By Tim Farron
The island of Lesvos, tucked away in a corner of the Aegean Sea, has become the epicentre of the European refugee crisis.
You don't even need to land on the island to see the evidence of the 300,000 refugees who have come to shore since January. Looking down as you land at the airport, the entire coastline is fringed with an orange and black lip of deflated dinghies and low quality life jackets.
When I arrived I met with Alessandra Morelli, UNHCR Senior Operations Coordinator for Greece. She spoke frankly about the challenges the refugees are facing, and we discussed what the UK could do to help. Because, let’s face it, we aren't doing enough.
It was the first conversation of many with NGOs and volunteers in which I felt ashamed over our government’s deliberate inaction.
I headed straight for the north coast of Lesvos, the closest point of the island to Turkey, where the majority of boats land. During the drive we passed hundreds of families making the 70km walk from the landing points to the main port.
Pregnant women, tiny babies and children, groups of unaccompanied minors, all of whom had just survived the trauma of the crossing and due to a lack of available transport were now walking for many hours along a winding highway.
Turkey does seem close when you stand at the North shore, but even on a relatively calm day the sea is churning and choppy. I spoke with Safan and his wife Nadya who had fled ISIS in Iraq and came to Europe so their children could know there are countries in the world where peace exists. A place they can be safe. They were one family amongst thousands who arrived on the island that day with the same purpose.
Soon after, I was on the beach as a boat arrived carrying fifty or so refugees. Along with humanitarian workers I helped people off the boats. I met Nasser, a doctor from Syria who was forced to flee the war in Syria, where he and his wife faced constant bombardment by the barrel bombs of the Assad regime. He was thinking of moving onwards to Germany, where he believed he could practice as a doctor and live in safety.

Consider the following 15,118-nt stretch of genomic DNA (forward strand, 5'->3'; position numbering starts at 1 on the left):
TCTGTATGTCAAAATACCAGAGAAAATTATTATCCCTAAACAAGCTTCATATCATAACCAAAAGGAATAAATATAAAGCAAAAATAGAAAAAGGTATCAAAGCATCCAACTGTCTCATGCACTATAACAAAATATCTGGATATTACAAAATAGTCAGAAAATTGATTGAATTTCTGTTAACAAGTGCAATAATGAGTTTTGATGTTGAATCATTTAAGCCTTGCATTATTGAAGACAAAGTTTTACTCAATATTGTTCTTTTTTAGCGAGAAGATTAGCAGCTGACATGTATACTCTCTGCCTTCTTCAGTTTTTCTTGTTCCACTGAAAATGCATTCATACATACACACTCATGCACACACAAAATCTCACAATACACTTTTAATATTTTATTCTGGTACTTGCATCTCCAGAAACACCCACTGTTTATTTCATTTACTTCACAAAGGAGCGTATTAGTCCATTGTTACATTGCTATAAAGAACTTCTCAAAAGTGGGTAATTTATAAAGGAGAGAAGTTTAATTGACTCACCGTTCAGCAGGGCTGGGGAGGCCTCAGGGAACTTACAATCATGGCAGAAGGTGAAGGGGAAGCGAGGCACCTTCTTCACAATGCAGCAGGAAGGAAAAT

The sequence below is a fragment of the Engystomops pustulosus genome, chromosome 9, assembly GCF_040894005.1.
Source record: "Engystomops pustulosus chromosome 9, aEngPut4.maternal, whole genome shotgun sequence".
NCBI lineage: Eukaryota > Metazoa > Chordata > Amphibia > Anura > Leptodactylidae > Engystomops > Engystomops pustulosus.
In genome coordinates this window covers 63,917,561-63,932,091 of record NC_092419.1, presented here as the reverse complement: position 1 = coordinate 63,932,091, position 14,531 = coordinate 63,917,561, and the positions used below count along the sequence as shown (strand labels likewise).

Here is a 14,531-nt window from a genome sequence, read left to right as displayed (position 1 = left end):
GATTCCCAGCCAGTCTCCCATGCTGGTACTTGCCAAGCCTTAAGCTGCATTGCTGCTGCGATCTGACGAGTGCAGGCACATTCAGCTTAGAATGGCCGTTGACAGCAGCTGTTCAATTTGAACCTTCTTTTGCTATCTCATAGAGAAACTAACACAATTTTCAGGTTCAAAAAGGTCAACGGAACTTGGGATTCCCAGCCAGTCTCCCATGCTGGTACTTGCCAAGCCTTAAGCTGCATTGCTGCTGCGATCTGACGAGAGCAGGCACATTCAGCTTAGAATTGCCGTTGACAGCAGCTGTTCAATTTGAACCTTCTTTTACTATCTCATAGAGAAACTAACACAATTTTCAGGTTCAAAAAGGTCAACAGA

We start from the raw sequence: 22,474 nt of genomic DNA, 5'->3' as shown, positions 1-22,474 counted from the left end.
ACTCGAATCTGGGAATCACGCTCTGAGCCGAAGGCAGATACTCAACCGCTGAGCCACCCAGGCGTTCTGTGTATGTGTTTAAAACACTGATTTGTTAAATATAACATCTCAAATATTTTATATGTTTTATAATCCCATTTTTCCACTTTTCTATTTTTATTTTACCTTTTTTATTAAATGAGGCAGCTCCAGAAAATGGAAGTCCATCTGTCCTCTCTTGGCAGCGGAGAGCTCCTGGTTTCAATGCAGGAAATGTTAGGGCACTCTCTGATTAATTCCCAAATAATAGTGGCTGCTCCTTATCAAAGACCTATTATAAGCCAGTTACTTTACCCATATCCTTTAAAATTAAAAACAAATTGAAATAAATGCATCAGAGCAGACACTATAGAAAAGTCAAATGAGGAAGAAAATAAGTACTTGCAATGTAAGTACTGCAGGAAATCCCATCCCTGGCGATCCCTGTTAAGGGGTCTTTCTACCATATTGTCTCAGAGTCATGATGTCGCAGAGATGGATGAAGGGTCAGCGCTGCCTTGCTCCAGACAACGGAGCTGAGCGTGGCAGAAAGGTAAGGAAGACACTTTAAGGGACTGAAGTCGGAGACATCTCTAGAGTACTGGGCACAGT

That afternoon we made our way inland to two reception centres where refugees must be registered before they can get on the ferry to Athens. It was apparent that this is where the initial sense of relief wears off. People are made to stand in lines, frequently without being clear what they are waiting for, only to be told that they need to move elsewhere.
UNHCR and other charities are doing what they can to control the situation and process people quickly, but lack of funding, trained personnel and the proper registration equipment mean that most of the time people are waiting for days before they get the proper forms.
At one centre I spoke to Armet from Iraq, who was staying in a UNHCR provided metal shelter for the night with his family. Armet told me that as he got off the boat in Lesvos his seven-year-old son asked him “Is ISIS here too?”
That little boy demonstrates the reality of this crisis. The right-wing press and lazy politicians would like us to believe these are people either coming to Europe for "the good life" or because they're too impatient to wait for the chance of being selected as a refugee in a Middle Eastern camp.
Being on the ground, you are face to face with the reality. And the reality I witnessed is family after family escaping war, violence, extremism, constant fear, conscription, poverty with no hope of that situation changing any time soon.
Our government continues to turn its back on this situation, hoping that it will eventually go away. It won't. In fact, it will get worse.
Since I left Greece more children have died in the waters between Turkey and Lesvos, more people have been injured, yet still they come. Winter is fast approaching, but rough seas are not enough to deter people fleeing for their lives.
This is Europe's crisis and as a leading country in Europe it deserves the UK's attention. We must act, and quickly.
That means accepting Save the Children’s plan to bring 3,000 unaccompanied refugee children in Europe to the UK, and opting in to the wider EU relocation scheme.
It means funding the reception centres and sending our world class civil servants to help them where we can. And above all it means acknowledging the value of every human life.
Tim Farron is the leader of the Liberal Democrats
The opinions in politics.co.uk's Comment and Analysis section are those of the author and are no reflection of the views of the website or its owners.